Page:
“The events for which the Iraq war will be remembered probably have not yet happened,” Ricks writes in The Gamble, and it is indeed too early to say whether the media’s assessments of the surge and the military’s new counterinsurgency strategy have been prescient or misguided. But it is clear that journalists have been much more optimistic in their assessments of the conflicts in Iraq, Afghanistan, and Pakistan in
recent months and years, and it is worth trying to figure out how this shift occurred. To what extent did the wars change, and to what extent did Tom Ricks and other journalists themselves change?

Ricks hardly seemed destined for a career as a military reporter. He wrote poetry in high school and studied it at Yale, where he was an English major and from which he graduated in 1977. He grew up outside of New York City and in Kabul, where his father taught at university. After college, he moved to Washington and began to write for The Wilson Quarterly, The New Republic, and other magazines. He was hired by The Wall Street Journal in 1982 and served as its Pentagon correspondent, traveling to Somalia a decade later to write about U.S. troops in Mogadishu, his first assignment to cover the military overseas. In 1997, he wrote Making the Corps, a book with a somewhat romantic view of military service (“as gung-ho yet sensitive a treatment of the Marines as any Devildog could hope for,” wrote a Christian Science Monitor reviewer; CJR was kind to the book in a March/April 2007 Second Read feature). Ricks traced the lives of several dozen new recruits and followed them through an eleven-week boot camp on Parris Island, South Carolina, and into their first year of service. The book helped convince Nathaniel Fick, who has served in Iraq and who was named CEO of the Center for a New American Security in June, to enlist.

While Ricks was at the Journal, he was part of a team that won a Pulitzer Prize in 2000 for a ten-part series about military spending. He moved to The Washington Post that same year, and in 2001 he and a group of reporters wrote a series about the U.S. response to the attacks of September 11 that won the 2002 Pulitzer Prize for national reporting.

In 2003, Ricks went to Iraq, where he embedded with various military units and saw firsthand how the troops were operating in that country, and he continued to report there over the next several years. In many ways, he was appalled. The soldiers seemed to be going about it all wrong, he thought, and there seemed to be little hope of defeating the insurgency.

Over time, officers he met described incidents of abuse and mistreatment of Iraqis. Soldiers sent him copies of e-mail, investigations, and reports about military actions in Iraq; he ultimately collected 37,000 pages of documents for his research. A significant number of Ricks’s sources were advocates of counterinsurgency, and Petraeus himself, then a major general who had served as commander of the 101st Airborne Division in the early part of the war and also helped to develop Iraq’s new military, was among them. Ricks interviewed Petraeus and even his wife, Holly, as the war was unfolding, and he paid close attention to the doctrine of counterinsurgency that Petraeus was developing for the military. Petraeus and many of the other officers who spoke with Ricks had studied the mistakes of Vietnam. They had come to the conclusion that the military had been slow to respond to the insurgency in Southeast Asia, and that top officers had failed to understand that protecting the local population, rather than going after the insurgents, should have been their primary focus.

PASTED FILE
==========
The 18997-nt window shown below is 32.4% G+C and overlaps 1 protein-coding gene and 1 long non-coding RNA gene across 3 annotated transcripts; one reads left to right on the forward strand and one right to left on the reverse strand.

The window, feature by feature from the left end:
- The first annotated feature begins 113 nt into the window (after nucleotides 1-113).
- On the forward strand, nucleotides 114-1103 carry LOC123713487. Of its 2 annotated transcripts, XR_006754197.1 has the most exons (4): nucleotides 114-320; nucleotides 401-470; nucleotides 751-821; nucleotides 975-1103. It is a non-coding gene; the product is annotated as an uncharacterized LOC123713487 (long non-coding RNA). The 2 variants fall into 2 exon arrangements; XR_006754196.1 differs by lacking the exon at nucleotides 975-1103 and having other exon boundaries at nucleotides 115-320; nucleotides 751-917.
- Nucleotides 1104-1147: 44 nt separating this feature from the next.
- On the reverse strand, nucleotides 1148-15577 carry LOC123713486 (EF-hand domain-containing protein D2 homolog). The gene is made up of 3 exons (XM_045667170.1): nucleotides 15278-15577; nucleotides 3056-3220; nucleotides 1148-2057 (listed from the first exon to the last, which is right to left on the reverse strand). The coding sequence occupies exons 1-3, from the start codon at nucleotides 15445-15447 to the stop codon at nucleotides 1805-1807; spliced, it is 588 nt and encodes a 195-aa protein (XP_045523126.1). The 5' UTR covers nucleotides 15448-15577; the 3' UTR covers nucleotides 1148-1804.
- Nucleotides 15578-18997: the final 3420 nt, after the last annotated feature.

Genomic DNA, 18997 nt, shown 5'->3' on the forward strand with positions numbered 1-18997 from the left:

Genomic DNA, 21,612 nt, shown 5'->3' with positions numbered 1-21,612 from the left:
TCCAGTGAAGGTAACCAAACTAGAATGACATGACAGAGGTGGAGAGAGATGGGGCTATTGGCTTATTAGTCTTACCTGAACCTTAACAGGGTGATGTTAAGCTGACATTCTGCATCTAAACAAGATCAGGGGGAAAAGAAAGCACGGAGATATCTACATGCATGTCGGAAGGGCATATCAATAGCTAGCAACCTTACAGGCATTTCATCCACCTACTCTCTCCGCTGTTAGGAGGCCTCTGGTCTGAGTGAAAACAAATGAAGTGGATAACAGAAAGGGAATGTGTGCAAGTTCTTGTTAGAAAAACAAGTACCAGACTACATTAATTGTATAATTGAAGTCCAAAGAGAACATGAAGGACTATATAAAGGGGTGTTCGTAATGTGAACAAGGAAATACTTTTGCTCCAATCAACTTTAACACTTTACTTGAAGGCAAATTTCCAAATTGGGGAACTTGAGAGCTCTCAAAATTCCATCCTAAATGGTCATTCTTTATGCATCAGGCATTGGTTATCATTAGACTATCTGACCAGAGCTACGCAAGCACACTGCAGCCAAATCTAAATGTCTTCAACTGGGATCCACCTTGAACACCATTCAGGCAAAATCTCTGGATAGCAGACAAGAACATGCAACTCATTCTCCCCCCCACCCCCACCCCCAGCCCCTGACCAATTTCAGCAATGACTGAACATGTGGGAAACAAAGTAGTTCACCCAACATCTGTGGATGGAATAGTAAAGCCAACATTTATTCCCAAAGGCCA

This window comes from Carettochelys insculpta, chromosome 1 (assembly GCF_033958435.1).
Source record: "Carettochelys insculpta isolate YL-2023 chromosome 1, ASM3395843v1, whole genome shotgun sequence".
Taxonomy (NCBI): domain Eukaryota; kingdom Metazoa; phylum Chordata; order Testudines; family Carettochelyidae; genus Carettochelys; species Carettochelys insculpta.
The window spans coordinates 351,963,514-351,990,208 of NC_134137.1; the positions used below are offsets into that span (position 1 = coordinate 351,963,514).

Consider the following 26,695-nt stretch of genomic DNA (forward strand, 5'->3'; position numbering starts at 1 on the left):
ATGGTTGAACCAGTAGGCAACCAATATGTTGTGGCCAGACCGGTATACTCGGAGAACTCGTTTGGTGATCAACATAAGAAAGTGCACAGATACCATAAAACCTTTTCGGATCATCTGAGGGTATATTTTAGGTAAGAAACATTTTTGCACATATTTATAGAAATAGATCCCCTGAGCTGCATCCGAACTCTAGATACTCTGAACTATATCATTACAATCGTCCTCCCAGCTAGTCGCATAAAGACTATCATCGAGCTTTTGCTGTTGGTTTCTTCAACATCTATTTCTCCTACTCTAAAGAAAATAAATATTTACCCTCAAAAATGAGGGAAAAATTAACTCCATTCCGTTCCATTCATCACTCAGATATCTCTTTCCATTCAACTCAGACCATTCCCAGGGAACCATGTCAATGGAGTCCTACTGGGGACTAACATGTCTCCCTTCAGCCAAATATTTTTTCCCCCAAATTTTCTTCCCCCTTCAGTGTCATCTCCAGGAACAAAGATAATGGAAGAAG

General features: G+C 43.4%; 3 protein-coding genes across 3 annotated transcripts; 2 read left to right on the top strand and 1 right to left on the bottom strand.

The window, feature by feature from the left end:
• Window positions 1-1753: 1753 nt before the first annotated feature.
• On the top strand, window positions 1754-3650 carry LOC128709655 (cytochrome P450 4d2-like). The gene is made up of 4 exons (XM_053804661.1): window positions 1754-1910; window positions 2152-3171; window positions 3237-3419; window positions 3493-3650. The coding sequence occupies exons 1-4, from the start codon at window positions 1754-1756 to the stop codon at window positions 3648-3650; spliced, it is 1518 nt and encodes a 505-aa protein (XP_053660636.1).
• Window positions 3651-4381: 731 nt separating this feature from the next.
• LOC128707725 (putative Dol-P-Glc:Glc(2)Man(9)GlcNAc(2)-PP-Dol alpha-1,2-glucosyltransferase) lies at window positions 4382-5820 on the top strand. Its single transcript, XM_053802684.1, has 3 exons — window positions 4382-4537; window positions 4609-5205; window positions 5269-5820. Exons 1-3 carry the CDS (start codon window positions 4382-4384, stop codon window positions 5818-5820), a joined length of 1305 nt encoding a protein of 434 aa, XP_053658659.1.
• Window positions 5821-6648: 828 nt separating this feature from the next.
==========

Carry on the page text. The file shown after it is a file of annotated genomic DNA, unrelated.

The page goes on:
A voracious reader of military history, Ricks had absorbed such classics of counterinsurgency as T. E. Lawrence’s Seven Pillars of Wisdom, which recounted the Arab revolt against the Turks. In Iraq, he got a real-life taste of its lessons. After a military convoy he was traveling with in April 2004 was attacked, for example, he recalled Lawrence’s description of how insurgents had gone after the supply lines of an occupying army. While Ricks was working out of the Post’s Baghdad bureau, he watched The Battle of Algiers, the controversial 1966 film about the French counterinsurgency in Algeria. “A few nights later I was out on a 4th Infantry raid in Baghdad’s Jihad neighborhood, an area generally hostile to the U.S. presence,” he wrote on Amazon.com in a Q&A about how The Gamble came to be. “The troops hustling down sidewalks, the cordon set up around a suspect’s house, the difficulty in understanding what locals were saying and thinking, the helicopter clattering overhead—all could have been taken from this movie.”

Tara McKelvey is the author of Monstering: Inside America's Policy of Secret Interrogations and Torture in the Terror War and is a 2011 Guggenheim Fellow. Research assistance was provided by Jed Bickman of the Investigative Fund at The Nation Institute, which also provided financial support for preparation of this article.